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Open Government...

The Melbourne consultations were held on 20 March and were attended by 18 participants from civil society. Key ideas that emerged from discussions relating to trust included:

  • the desire for an express articulation of the guiding principles and objectives for the Open Government Partnership (OGP), based on public trust principles and OGP commitments.

 

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Open Government...

The Sydney consultations were held on 21 March and were attended by 16 participants from civil society. Key ideas that emerged from discussions relating to trust included:

  • greater engagement of state and territory governments 
  • development of an open government barometer / benchmarks to assist assessment of a jurisdiction’s openness 

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Open Government...

The Brisbane consultations were held on 23 March and were attended by 10 participants from civil society. Key ideas that emerged from discussions relating to trust included:

  • building trust by first entrusting the community, providing them with greater information about public agencies, and ensuring those in positions of power abide by the same conditions as everyone else
  • the importance of building information literacy amongst decision-makers
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Mark Phillips

One point raised in Melbourne consultation group was for there to be a clear statement by the government in to the guiding principals of the Open Government Participation principles and objectives. Further it was suggested by the Brisbane group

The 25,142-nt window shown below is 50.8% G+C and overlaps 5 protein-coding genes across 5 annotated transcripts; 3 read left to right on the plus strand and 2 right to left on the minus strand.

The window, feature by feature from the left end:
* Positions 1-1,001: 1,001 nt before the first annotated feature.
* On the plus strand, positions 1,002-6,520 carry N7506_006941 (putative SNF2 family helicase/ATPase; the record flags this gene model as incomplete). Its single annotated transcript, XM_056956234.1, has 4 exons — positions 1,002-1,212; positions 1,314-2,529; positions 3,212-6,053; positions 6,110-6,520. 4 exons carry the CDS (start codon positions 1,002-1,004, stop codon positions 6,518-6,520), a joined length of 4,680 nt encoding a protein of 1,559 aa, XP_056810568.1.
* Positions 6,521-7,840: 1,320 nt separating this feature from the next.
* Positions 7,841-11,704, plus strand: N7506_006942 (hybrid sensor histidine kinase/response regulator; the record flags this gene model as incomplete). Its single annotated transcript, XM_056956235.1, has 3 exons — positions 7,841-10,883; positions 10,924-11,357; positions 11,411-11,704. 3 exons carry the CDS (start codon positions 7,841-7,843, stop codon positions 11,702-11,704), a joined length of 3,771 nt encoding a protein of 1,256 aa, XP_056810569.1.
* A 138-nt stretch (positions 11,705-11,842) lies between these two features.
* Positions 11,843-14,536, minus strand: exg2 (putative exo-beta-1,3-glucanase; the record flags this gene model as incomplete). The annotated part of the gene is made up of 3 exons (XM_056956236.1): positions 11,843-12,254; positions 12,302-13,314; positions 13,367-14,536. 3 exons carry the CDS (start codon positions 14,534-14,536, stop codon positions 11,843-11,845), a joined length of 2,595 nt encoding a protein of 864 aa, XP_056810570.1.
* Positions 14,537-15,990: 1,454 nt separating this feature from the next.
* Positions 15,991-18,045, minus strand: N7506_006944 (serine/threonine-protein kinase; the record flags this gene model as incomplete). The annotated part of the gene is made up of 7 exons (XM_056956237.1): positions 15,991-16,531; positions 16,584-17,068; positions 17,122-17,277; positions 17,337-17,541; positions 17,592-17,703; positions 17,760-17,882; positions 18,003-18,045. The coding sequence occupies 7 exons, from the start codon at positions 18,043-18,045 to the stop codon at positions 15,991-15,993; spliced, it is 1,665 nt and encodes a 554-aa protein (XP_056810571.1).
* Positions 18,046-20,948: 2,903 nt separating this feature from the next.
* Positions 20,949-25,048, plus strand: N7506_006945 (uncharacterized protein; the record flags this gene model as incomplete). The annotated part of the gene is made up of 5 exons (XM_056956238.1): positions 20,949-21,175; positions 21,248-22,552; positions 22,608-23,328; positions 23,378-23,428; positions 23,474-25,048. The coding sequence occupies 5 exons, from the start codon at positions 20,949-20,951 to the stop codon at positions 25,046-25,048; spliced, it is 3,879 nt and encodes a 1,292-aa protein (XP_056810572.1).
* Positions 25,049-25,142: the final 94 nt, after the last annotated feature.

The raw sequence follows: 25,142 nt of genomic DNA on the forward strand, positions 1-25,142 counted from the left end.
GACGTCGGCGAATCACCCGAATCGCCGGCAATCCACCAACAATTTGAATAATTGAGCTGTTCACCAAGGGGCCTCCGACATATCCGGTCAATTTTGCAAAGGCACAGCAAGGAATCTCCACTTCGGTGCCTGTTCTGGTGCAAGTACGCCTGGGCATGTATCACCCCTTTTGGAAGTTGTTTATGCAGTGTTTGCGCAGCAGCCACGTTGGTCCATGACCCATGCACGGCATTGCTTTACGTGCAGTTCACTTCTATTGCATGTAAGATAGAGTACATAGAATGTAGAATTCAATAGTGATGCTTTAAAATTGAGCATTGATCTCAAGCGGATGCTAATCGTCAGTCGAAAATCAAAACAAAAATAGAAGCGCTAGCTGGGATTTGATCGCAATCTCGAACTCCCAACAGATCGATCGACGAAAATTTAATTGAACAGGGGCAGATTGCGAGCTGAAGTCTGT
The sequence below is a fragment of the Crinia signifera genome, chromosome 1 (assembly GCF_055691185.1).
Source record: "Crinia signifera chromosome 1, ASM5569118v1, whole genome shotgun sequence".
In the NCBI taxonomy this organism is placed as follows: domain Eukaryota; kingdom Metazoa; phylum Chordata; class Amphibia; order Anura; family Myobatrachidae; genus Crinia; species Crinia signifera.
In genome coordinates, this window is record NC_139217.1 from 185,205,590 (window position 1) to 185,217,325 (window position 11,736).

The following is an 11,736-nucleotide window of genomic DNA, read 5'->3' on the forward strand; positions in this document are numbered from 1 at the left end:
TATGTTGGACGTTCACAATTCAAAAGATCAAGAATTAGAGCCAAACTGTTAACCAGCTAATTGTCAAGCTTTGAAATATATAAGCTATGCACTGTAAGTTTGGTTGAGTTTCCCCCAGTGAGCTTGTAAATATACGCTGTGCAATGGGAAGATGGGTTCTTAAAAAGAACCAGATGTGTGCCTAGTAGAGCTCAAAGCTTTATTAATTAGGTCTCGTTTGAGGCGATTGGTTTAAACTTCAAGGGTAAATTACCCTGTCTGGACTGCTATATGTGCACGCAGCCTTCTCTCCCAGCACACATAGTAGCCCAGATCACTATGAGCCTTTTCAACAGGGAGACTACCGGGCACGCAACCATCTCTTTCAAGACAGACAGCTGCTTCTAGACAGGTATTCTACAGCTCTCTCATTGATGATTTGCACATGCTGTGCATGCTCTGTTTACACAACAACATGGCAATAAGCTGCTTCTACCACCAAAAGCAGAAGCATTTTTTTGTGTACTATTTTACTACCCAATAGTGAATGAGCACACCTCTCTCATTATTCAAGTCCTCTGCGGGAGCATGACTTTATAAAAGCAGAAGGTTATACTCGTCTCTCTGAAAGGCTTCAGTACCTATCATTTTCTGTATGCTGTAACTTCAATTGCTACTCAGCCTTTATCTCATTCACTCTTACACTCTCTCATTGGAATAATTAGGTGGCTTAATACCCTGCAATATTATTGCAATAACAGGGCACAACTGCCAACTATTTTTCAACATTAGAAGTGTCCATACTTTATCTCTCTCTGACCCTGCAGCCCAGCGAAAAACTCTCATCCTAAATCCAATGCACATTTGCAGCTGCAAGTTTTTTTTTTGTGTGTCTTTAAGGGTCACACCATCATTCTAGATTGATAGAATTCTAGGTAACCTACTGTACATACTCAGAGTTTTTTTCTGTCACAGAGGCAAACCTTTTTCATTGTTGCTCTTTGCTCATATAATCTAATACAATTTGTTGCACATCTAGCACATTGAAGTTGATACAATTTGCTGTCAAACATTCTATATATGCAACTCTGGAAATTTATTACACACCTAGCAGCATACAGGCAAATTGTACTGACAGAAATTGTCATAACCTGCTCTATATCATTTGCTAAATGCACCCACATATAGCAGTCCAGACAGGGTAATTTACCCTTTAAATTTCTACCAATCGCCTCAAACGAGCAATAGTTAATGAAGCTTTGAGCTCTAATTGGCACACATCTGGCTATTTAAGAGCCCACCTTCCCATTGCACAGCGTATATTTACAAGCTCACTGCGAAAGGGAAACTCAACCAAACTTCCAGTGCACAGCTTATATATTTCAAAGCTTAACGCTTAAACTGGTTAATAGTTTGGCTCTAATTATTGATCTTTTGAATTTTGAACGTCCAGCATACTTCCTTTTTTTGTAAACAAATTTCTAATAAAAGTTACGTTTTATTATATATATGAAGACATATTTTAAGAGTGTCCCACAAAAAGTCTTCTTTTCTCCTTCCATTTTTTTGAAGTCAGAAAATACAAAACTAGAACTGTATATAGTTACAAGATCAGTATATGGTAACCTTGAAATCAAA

“providing them (the public) with greater information about public agencies, and ensuring those in positions of power abide by the same conditions as everyone else”

Trust and transparency in government decisions does seem to be perceived as lacking, hence the strong mention of introducing an anti corruption body. The perception of vested interests, whether personal or business, having a hold on decision making does seem to be prevalent. What seems to be lacking is the Aussie concept of “fair go”.

The Perth consultation group mentioned a need for “high-profile public participation”. I take this as the profile of public participation should be high not necessarily high profile individuals. Public/ community participation in projects is one process that open source communities excel in. Yes, there are issues in this sort of open community approach but those issues are either overcome or at least mitigated by a gatekeeper. In this case I would expect the government to be a gatekeeper as well as a participant. Public participation in decision making making and policy direction would then give a strong feeling of public ownership of the resulting decisions and thus greater trust in the government.